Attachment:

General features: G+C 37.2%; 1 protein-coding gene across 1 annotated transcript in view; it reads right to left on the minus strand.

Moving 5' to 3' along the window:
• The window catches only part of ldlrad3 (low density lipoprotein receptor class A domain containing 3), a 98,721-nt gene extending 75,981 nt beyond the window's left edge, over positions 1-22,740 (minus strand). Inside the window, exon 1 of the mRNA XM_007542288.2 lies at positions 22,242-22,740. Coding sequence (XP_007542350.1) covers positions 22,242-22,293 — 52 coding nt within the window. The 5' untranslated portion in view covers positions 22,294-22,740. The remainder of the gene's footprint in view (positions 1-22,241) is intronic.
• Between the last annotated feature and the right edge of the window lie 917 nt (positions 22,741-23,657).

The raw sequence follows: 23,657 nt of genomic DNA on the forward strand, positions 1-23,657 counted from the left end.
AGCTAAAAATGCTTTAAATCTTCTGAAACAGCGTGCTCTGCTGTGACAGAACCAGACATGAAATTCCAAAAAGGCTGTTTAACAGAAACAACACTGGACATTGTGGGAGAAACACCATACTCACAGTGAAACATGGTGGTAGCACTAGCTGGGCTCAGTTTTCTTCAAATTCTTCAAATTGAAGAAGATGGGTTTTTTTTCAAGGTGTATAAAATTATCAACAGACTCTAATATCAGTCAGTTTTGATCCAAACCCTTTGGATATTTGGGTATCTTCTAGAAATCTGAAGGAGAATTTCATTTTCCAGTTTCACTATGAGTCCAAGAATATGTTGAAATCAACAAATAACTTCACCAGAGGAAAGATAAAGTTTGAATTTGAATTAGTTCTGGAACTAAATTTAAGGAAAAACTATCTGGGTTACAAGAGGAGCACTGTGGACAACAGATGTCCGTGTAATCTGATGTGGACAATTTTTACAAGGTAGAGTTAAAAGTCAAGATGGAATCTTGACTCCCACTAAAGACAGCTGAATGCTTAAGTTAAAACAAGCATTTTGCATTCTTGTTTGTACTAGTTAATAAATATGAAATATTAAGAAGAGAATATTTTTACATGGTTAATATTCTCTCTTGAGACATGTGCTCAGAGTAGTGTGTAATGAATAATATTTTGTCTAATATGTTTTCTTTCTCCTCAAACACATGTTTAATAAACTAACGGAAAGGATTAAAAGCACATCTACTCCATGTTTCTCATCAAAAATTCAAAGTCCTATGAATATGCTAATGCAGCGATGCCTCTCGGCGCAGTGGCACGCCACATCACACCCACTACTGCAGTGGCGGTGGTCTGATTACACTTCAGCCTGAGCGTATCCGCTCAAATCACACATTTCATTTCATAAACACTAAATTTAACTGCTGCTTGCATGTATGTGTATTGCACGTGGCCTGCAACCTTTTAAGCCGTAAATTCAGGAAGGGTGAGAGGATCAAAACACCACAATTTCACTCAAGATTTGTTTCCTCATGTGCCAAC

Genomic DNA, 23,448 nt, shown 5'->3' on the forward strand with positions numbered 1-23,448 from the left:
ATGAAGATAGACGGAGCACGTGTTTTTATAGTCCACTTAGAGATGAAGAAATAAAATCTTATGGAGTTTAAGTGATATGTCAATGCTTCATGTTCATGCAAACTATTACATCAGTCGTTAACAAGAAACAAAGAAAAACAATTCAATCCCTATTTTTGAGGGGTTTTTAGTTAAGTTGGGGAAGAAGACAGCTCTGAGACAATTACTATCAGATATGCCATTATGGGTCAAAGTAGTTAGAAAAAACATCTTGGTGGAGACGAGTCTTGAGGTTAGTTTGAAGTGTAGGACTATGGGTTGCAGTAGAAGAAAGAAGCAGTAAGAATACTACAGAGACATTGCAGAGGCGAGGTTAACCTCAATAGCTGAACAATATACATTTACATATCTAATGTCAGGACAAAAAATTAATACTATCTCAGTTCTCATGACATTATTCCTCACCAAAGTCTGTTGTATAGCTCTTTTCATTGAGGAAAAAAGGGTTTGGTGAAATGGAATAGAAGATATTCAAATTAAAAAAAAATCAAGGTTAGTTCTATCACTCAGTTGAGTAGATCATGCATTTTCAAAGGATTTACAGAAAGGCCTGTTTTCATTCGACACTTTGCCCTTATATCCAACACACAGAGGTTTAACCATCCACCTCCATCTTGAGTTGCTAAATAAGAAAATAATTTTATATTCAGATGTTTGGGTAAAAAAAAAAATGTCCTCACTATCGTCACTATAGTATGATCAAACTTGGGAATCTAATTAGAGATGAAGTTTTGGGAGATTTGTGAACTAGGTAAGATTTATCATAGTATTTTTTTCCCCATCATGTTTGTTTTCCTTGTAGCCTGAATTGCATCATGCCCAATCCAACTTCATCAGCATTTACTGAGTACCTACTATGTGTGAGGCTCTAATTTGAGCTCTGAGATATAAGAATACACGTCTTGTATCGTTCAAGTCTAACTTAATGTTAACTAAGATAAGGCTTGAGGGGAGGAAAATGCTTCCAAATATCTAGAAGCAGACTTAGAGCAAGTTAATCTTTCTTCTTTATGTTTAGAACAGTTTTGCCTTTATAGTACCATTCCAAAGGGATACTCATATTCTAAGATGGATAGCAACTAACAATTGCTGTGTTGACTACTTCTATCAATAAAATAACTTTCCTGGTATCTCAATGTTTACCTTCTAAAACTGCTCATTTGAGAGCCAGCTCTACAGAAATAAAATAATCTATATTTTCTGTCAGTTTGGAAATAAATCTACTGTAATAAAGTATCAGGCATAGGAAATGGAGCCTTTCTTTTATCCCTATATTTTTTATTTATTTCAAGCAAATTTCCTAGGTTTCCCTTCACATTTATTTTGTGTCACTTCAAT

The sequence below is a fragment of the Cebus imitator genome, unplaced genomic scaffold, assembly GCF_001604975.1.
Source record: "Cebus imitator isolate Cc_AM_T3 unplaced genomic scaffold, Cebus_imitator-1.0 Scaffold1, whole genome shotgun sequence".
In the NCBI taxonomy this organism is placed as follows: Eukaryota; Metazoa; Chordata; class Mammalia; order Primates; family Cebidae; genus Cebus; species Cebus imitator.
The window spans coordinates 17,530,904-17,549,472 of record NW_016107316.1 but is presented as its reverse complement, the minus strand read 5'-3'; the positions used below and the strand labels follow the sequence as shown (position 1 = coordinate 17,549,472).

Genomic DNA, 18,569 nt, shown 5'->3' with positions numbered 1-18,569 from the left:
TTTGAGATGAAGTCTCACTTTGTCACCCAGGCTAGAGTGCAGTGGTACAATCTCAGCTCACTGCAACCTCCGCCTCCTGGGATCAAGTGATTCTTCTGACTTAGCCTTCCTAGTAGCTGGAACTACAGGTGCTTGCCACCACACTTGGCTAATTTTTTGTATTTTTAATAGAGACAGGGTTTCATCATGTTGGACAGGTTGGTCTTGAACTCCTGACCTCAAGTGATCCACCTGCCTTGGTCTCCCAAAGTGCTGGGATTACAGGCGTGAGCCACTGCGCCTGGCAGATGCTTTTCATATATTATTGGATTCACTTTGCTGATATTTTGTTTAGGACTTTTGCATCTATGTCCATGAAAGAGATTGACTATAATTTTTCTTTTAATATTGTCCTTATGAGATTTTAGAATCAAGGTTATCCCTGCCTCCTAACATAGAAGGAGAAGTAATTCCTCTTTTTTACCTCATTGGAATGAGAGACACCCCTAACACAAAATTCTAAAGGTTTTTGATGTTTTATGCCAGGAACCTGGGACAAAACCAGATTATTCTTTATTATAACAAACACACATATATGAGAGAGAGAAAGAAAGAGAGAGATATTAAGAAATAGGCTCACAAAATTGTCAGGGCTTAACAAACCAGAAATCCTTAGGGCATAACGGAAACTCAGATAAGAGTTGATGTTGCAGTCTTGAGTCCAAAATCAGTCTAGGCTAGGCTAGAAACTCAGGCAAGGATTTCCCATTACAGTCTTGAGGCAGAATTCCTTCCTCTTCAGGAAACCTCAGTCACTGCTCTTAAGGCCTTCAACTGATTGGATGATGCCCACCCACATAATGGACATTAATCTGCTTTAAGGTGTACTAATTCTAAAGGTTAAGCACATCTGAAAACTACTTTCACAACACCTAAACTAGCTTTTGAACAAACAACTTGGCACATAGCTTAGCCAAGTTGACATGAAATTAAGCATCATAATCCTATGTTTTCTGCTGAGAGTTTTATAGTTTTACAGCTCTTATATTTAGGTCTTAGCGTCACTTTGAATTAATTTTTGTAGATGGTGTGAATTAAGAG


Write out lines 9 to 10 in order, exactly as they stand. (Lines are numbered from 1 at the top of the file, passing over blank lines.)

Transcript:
The sequence below is a fragment of the Cebus imitator genome, unplaced genomic scaffold, assembly GCF_001604975.1.
Source record: "Cebus imitator isolate Cc_AM_T3 unplaced genomic scaffold, Cebus_imitator-1.0 Scaffold1, whole genome shotgun sequence".